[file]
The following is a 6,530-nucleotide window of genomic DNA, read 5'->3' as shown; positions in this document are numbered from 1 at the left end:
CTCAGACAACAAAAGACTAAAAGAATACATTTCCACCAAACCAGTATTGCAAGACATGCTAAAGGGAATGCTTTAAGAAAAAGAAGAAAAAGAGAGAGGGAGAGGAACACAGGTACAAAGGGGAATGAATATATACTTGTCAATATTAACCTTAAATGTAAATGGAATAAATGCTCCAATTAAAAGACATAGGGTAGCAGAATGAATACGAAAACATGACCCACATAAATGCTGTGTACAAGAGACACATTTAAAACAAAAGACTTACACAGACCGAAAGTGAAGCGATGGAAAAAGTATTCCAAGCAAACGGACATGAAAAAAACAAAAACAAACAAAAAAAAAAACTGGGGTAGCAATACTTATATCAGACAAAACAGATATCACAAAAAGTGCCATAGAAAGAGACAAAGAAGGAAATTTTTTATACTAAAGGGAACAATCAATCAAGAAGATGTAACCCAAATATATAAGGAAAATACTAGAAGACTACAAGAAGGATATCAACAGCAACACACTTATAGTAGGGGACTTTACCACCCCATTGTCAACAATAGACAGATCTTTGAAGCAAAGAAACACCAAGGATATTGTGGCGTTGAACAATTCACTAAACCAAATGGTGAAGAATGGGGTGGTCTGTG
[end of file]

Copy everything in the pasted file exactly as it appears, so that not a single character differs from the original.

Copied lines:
The following is a 6,530-nucleotide window of genomic DNA, read 5'->3' as shown; positions in this document are numbered from 1 at the left end:
CTCAGACAACAAAAGACTAAAAGAATACATTTCCACCAAACCAGTATTGCAAGACATGCTAAAGGGAATGCTTTAAGAAAAAGAAGAAAAAGAGAGAGGGAGAGGAACACAGGTACAAAGGGGAATGAATATATACTTGTCAATATTAACCTTAAATGTAAATGGAATAAATGCTCCAATTAAAAGACATAGGGTAGCAGAATGAATACGAAAACATGACCCACATAAATGCTGTGTACAAGAGACACATTTAAAACAAAAGACTTACACAGACCGAAAGTGAAGCGATGGAAAAAGTATTCCAAGCAAACGGACATGAAAAAAACAAAAACAAACAAAAAAAAAAACTGGGGTAGCAATACTTATATCAGACAAAACAGATATCACAAAAAGTGCCATAGAAAGAGACAAAGAAGGAAATTTTTTATACTAAAGGGAACAATCAATCAAGAAGATGTAACCCAAATATATAAGGAAAATACTAGAAGACTACAAGAAGGATATCAACAGCAACACACTTATAGTAGGGGACTTTACCACCCCATTGTCAACAATAGACAGATCTTTGAAGCAAAGAAACACCAAGGATATTGTGGCGTTGAACAATTCACTAAACCAAATGGTGAAGAATGGGGTGGTCTGTG